The Crimson Fairy Book - online children's book

A Classic fairy tale collection for children by Andrew Lang

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He laid his hand on the box as he spoke, but the king signed to him to wait, and ordered Labakan to come to the other table and lay his hand on the box he had chosen.
Then the king rose from his throne, and in solemn silence all present rose too, whilst he said: 'Open the boxes, and may Allah show us the truth.'
The boxes were opened with the greatest ease. In the one Omar had chosen lay a little gold crown and sceptre on a velvet cushion. In Labakan's box was found--a large needle with some thread!
The king told the two young men to bring him their boxes. They did so. He took the crown in his hand, and as he held it, it grew bigger and bigger, till it was as large as a real crown. He placed it on the head of his son Omar, kissed him on the forehead, and placed him on his right hand. Then, turning to Labakan, he said: 'There is an old proverb, "The cobbler sticks to his last." It seems as though you were to stick to your needle. You have not deserved any mercy, but I cannot be harsh on this day. I give you your life, but I advise you to leave this country as fast as you can.'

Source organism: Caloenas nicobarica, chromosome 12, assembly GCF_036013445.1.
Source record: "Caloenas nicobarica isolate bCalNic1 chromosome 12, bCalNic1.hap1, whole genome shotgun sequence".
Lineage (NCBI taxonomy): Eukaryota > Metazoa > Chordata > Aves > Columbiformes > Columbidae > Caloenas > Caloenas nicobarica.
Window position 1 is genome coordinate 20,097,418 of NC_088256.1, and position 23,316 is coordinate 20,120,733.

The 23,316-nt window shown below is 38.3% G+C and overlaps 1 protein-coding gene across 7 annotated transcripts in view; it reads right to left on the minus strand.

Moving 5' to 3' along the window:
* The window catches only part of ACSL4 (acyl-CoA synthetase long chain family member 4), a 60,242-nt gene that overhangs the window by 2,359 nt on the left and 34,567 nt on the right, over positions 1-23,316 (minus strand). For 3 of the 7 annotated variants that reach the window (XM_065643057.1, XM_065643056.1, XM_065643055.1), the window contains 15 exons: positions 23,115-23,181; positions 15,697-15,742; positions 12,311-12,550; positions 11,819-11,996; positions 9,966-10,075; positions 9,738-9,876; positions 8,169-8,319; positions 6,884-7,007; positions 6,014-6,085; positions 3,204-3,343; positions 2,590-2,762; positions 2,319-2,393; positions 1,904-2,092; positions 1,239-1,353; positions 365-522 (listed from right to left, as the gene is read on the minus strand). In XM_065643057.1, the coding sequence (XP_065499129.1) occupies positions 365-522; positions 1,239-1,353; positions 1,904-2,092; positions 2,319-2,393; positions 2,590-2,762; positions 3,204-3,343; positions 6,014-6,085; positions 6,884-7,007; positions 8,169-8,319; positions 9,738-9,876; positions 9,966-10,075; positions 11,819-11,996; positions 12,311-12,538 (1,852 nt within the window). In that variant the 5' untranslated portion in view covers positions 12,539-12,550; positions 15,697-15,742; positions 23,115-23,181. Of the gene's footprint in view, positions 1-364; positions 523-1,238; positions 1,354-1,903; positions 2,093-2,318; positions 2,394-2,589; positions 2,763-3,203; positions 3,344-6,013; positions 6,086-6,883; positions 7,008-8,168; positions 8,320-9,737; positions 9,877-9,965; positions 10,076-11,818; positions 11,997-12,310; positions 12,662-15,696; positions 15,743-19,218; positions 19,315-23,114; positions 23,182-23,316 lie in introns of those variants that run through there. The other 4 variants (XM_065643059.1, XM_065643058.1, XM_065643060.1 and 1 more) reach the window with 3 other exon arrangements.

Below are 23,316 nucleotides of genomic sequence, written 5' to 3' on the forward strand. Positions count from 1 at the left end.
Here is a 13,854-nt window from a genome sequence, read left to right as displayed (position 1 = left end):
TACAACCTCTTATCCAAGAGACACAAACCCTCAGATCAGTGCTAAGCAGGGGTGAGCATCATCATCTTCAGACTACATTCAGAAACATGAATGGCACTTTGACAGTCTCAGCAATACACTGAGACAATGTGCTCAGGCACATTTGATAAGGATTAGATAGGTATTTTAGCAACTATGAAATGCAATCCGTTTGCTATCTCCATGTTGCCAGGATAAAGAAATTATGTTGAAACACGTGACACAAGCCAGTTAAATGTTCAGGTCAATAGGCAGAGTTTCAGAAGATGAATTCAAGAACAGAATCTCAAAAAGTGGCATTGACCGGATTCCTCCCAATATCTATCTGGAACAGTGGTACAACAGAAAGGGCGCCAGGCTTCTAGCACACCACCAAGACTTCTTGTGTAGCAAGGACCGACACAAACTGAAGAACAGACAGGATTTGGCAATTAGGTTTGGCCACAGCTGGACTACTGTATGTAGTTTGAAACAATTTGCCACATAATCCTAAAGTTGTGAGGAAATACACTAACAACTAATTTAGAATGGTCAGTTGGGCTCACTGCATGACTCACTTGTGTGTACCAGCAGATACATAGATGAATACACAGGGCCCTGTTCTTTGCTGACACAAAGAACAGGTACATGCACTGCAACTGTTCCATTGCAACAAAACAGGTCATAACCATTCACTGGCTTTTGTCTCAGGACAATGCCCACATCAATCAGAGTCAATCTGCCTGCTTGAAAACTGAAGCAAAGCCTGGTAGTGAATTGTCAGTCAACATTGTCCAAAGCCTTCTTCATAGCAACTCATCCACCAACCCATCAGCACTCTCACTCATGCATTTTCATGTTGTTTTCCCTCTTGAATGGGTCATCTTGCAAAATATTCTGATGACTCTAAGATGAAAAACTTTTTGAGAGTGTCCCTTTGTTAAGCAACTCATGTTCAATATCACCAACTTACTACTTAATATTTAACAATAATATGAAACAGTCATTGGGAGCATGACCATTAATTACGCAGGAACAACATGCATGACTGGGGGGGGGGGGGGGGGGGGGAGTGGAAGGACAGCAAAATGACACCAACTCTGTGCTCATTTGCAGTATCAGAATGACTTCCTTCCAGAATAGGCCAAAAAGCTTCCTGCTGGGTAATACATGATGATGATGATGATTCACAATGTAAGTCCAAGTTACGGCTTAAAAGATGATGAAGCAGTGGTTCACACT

Full of shame, the unlucky tailor could not answer. He flung himself down before Omar, and with tears in his eyes asked: 'Can you forgive me, prince?'
'Go in peace,' said Omar as he raised him.
'Oh, my true son!' cried the king as he clasped the prince in his arms, whilst all the pachas and emirs shouted, 'Long live Prince Omar!'
In the midst of all the noise and rejoicing Labakan slipped off with his little box under his arm. He went to the stables, saddled his old horse, Murva, and rode out of the gate towards Alexandria. Nothing but the ivory box with its diamond motto was left to show him that the last few weeks had not been a dream.
When he reached Alexandria he rode up to his old master's door. When he entered the shop, his master came forward to ask what was his pleasure, but as soon as he saw who it was he called his workmen, and they all fell on Labakan with blows and angry words, till at last he fell, half fainting, on a heap of old clothes.
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